The 5 Best Tailwaters to Fly Fish During the Winter
The best fly fishing locations for this winter from Field and Stream!
“Fly fishing is a year-round pursuit. Even during the coldest months of the year you can find actively feeding fish, and you don’t have to race to the water hours before sunrise for the best action. Still, too many anglers hang up their waders and stash their rods when winter arrives. They’re missing out. With fewer lines in the water, winter fishing can mean more opportunities to land big trout, especially from tailwaters, as long as you use the right flies.
Trout become sluggish as water temperatures drop in freestone streams, but the controlled flows and consistent water temps on tailwaters mean trout stay comfortable and feed all year long. To help point you in the right direction, here are five tailwaters from different corners of the country that are particularly productive through the coldest months of the year. Layer up, get out there, and land some trophy trout.
The Arkansas River at Pueblo, Colorado
Because tailwaters are often fish-food factories that can sustain high concentrations of fish, it’s not uncommon to also see high concentrations of anglers lining the banks. That’s why the less-frequented Arkansas tailwater in Southern Colorado is unique compared to the region’s other marquee tailwaters like the South Platte at Deckers. The Arkansas is one of the best winter fisheries in the West, mostly because the river has a prolonged high water season and isn’t an especially productive fishery in the summer months. Come winter, the flows drop, and the bite turns on. It’s not uncommon to consistently hook several 16- to 20-inch rainbows.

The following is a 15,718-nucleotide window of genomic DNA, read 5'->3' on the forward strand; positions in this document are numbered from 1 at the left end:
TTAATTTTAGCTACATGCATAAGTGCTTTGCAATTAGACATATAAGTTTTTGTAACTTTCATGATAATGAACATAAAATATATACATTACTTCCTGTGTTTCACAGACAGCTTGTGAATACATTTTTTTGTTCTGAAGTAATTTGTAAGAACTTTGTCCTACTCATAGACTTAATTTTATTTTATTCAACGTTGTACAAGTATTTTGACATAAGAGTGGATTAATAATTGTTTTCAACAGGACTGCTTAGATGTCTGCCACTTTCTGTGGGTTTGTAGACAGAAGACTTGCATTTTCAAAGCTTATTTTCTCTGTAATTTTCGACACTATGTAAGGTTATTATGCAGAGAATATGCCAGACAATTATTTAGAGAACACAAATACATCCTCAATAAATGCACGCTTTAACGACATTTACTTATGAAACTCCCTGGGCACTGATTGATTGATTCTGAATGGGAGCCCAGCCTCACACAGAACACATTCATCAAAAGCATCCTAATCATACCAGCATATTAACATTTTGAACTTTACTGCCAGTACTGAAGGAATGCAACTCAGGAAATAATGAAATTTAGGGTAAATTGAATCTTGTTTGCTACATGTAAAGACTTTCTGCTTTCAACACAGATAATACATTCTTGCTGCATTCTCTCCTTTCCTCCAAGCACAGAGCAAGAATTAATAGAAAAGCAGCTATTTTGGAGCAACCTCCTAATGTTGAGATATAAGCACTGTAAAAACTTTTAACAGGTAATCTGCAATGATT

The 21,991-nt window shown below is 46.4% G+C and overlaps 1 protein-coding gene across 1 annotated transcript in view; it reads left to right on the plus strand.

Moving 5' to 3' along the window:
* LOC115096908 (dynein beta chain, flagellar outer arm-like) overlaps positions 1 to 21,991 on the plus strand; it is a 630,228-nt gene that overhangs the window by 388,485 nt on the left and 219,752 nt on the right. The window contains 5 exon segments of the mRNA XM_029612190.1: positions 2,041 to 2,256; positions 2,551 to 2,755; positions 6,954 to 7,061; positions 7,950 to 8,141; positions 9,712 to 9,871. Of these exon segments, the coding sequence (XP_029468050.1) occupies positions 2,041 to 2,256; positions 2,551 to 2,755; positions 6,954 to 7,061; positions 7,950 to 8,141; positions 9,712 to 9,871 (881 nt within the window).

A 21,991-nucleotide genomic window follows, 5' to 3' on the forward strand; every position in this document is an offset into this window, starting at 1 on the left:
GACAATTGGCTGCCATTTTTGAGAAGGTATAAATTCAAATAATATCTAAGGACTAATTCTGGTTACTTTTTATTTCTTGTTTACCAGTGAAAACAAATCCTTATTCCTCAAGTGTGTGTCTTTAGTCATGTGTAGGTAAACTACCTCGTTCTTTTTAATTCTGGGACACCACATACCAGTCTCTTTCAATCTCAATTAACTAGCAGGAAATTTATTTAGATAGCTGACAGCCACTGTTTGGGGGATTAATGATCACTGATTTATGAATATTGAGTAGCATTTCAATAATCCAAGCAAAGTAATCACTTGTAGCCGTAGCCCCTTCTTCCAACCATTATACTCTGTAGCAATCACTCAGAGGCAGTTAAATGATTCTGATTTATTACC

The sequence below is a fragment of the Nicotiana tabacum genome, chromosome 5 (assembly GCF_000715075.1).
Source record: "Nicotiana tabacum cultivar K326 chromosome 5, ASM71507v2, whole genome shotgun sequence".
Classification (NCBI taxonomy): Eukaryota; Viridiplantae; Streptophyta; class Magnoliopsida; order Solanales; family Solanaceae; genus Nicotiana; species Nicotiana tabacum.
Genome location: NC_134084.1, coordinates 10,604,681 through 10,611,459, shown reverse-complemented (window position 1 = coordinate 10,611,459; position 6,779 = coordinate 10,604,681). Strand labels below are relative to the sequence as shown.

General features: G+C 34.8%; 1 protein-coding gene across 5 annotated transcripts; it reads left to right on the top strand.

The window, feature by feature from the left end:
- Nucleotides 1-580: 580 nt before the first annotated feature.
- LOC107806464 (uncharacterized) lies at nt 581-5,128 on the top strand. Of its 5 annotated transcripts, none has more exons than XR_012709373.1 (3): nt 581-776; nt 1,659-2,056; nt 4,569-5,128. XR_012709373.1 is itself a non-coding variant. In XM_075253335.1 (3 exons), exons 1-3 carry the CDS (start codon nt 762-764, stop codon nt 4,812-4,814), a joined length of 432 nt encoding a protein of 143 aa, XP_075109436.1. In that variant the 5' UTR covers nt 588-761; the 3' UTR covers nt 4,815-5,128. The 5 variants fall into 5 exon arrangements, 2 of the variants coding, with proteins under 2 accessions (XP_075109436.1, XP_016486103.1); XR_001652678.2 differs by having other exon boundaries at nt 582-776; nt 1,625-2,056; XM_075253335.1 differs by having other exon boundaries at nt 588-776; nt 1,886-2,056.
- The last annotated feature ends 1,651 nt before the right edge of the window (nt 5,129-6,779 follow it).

The Arkansas drains through a comparatively warm, lower-elevation climate in Pueblo, which is unlike most other trout fisheries in Colorado. During the winter, the air temperatures are 10 to 15 degrees warmer than other tailwaters on Colorado’s front range, and 15 to 25 degrees warmer than rivers in the mountains. The relatively mild temperatures combine with well-timed reservoir releases to foster conditions where trout eat year-round and don’t go dormant in the winter. In November and December, bluewing olives hatch on the surface, giving anglers good dry fly action, and midges hatch throughout the rest of the season. Still, in January and February, nymphing is the best tactic to consistently catch fish when there aren’t any visible hatches occurring. “Subtlety is the key,” says Connell O’Grady, a veteran guide at The Drift Fly Shop. “Every time the indicator slows down, set the hook just to see if something is there.”
The Farmington River, Connecticut
When anglers think of good trout streams, most might picture a winding waterway in a relatively remote wilderness setting; not a winding river in the heart of the Northeast’s urban corridor. Alas, that’s the setting for the Farmington River—one of Connecticut’s finest trout waters, and at just a two-hour drive from Boston or New York City, it’s likely the most easily accessible fishery on this list.
With a 21-mile-long seasonal catch-and-release stretch that abuts a 6-mile-long permanent catch-and-release section, the Farmington has no shortage of public access points during winter. Because of catch-and-release regulations, a high number of rainbows stocked in the fall, and a substantial population of large wild brown trout, there are plenty of targets for cold-weather anglers. The consistent bottom-flow releases from the Saville Dam keep the river at a trout-friendly temperature year-round, so the fish remain active despite the cold air.
The Farmington River has a special winter caddis hatch that starts in December and lasts through February. The hatch, which draws trout to the surface, generally occurs during the morning hours. At other times of the day, slow and deep nymphing tactics work best. Torrey Collins, the manager of UpCountry Sportfishing recommends nymphs, streamers, and “junk flies” like eggs, Woolly Buggers, San Juan Worms, and mop flies (a wiggly, easy-to-tie, sub-surface pattern that incorporates the same microfiber dreadlocks used for real floor mops)—all fished as close to the riverbottom as possible.”
The full list and more photos can be found with this link.
Photo Credit: Original Author